15 Million Medicaid/CHIP Enrollees to Lose Coverage After Covid-19 Public Health Emergency Ends - MedCity News

Medicaid coverage,

The Biden-Harris administration announced a new proposed rule Wednesday, which will simplify the process for people to enroll and renew coverage in Medicaid, the Children’s Health Insurance Program (CHIP) and the Essential Health Programs.

If finalized, the rule would limit renewals to once every 12 months, allow applicants 30 days to respond to requests for information and require consistent renewal processes across states, the Centers for Medicare & Medicaid Services said in a news release & Medicaid.

“This proposed rule will ensure that these individuals and families, often from underserved communities, have access to the health care and coverage to which they are entitled – a fundamental principle of health care equity,” said CMS Administrator Chiquita Brooks-LaSure.

The announcement comes as the end of the Covid-19 public health emergency, which is currently set for October, but could be extended for another 90 days, approaches. When the emergency period ends, so does the continuous enrollment requirement, which until now prohibited states from disenrolling Medicaid beneficiaries. In return, states receive a temporary increase in federal Medicaid matching rates. A recent HHS report designed that about 15 million people will lose coverage when the public health emergency ends.

Currently, the enrollment and renewal process is onerous and deters many Americans from enrolling even when they are eligible.

“We’re losing coverage because of a number of administrative processes,” Daniel Tsai, deputy administrator and director of the Center for Medicaid and CHIP Services, said on a call with reporters Wednesday.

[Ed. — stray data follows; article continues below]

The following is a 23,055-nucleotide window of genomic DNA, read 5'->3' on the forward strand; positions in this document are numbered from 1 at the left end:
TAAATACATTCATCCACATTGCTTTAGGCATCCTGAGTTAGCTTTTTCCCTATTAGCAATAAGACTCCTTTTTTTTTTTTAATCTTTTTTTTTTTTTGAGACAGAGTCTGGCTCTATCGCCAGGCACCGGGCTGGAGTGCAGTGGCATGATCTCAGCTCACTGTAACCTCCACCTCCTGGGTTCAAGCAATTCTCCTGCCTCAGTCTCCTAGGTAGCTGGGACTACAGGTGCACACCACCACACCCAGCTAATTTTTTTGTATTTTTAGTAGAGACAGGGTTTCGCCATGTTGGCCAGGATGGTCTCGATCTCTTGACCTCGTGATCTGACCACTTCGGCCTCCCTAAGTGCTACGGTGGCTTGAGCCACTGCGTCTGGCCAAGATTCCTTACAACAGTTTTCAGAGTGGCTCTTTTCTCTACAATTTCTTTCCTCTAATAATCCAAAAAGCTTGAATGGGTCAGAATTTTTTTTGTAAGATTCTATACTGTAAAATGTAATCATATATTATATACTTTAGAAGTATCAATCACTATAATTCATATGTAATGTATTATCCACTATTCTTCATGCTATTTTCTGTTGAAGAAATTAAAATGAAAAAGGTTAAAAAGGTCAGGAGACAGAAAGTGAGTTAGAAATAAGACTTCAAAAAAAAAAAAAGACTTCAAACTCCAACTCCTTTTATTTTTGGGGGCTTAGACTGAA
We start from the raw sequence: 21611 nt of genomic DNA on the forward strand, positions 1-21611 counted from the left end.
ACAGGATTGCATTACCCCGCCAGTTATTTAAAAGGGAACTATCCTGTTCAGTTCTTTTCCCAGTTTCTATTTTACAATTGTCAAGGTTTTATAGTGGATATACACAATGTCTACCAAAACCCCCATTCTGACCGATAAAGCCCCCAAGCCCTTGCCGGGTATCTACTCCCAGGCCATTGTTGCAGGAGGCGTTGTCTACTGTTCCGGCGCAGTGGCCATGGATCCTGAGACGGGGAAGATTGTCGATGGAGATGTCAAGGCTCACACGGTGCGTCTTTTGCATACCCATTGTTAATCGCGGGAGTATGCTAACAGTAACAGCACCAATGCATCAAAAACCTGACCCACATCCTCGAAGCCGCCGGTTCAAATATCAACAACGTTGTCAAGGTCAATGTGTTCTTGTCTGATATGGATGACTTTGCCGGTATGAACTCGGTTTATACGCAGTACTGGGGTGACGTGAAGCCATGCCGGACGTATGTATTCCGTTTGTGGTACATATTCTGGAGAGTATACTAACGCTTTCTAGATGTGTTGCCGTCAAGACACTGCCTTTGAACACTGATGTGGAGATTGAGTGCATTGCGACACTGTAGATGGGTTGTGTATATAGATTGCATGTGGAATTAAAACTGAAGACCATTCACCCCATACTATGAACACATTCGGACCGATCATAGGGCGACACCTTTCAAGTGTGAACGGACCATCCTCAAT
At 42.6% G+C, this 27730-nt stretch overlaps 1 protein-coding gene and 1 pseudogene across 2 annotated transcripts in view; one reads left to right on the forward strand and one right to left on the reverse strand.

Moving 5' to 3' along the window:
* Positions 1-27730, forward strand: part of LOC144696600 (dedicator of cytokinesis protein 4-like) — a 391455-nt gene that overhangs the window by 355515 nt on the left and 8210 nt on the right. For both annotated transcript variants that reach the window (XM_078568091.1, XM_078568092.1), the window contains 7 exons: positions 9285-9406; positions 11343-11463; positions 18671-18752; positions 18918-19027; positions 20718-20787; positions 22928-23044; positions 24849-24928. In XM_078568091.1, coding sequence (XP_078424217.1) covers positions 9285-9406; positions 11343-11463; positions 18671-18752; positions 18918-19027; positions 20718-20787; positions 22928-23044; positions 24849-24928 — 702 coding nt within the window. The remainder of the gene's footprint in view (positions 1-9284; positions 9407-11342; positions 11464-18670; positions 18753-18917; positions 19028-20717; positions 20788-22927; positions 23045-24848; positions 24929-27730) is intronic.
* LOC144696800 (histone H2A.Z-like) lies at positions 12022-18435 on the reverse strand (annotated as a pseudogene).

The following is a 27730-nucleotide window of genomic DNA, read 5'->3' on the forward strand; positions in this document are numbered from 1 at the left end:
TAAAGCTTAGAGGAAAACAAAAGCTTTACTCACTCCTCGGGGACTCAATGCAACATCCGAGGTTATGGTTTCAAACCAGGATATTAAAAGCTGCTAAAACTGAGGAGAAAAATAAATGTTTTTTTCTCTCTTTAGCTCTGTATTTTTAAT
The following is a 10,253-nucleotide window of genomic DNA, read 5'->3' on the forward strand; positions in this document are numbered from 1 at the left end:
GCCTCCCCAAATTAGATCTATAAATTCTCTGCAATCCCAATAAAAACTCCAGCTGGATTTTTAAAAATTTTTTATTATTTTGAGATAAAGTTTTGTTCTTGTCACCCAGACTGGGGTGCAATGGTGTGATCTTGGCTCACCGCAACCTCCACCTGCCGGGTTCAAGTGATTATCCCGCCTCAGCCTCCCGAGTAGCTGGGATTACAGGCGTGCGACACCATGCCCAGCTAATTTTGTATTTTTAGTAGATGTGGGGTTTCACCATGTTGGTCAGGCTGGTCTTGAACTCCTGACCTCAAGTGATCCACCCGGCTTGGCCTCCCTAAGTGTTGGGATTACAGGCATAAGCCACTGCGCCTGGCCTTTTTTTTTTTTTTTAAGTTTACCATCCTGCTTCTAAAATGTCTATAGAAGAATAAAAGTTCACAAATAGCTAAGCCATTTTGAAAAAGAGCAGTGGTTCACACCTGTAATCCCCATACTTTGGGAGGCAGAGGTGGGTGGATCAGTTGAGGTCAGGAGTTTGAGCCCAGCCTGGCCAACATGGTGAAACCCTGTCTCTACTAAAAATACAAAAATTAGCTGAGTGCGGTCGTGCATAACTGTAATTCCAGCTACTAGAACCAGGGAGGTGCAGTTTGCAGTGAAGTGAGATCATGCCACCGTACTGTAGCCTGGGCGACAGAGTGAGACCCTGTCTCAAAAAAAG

One obstacle Tsai mentioned is ending a person’s eligibility for coverage because they can’t be reached by mail. The rule would create specific guidelines for states to review available data before withdrawing eligibility in this case.

“Many of the people we serve in Medicaid and CHIP move frequently and lose coverage … not because they’re ineligible, but because they didn’t get a piece of paper in the mail and they didn’t respond to that piece of paper,” he said.

Other proposed changes include, under a information sheet:

  • Eliminating the requirement to apply for other benefits as a condition of Medicaid eligibility.
  • Provide automatic enrollment of Supplemental Security Income recipients into the pool of qualified Medicare beneficiaries, with limited exceptions.
  • Establish a clear process to prevent the termination of eligible beneficiaries who must switch between Medicaid and CHIP when their income changes or when they become eligible for the other program.
  • Allowing CHIP beneficiaries to remain enrolled or re-enroll without a lock-in period for non-payment of premiums.
  • Eliminate enrollment waiting periods and prohibit annual and/or lifetime limits on CHIP benefits.
  • Removing references to outdated technology and requiring records to be stored electronically.
  • Providing specific timelines for states to complete Medicaid and CHIP renewals.

There will be a 60-day comment period, after which the proposed rule will be reviewed by the US Department of Health and Human Services.

Photo: designer491, Getty Images

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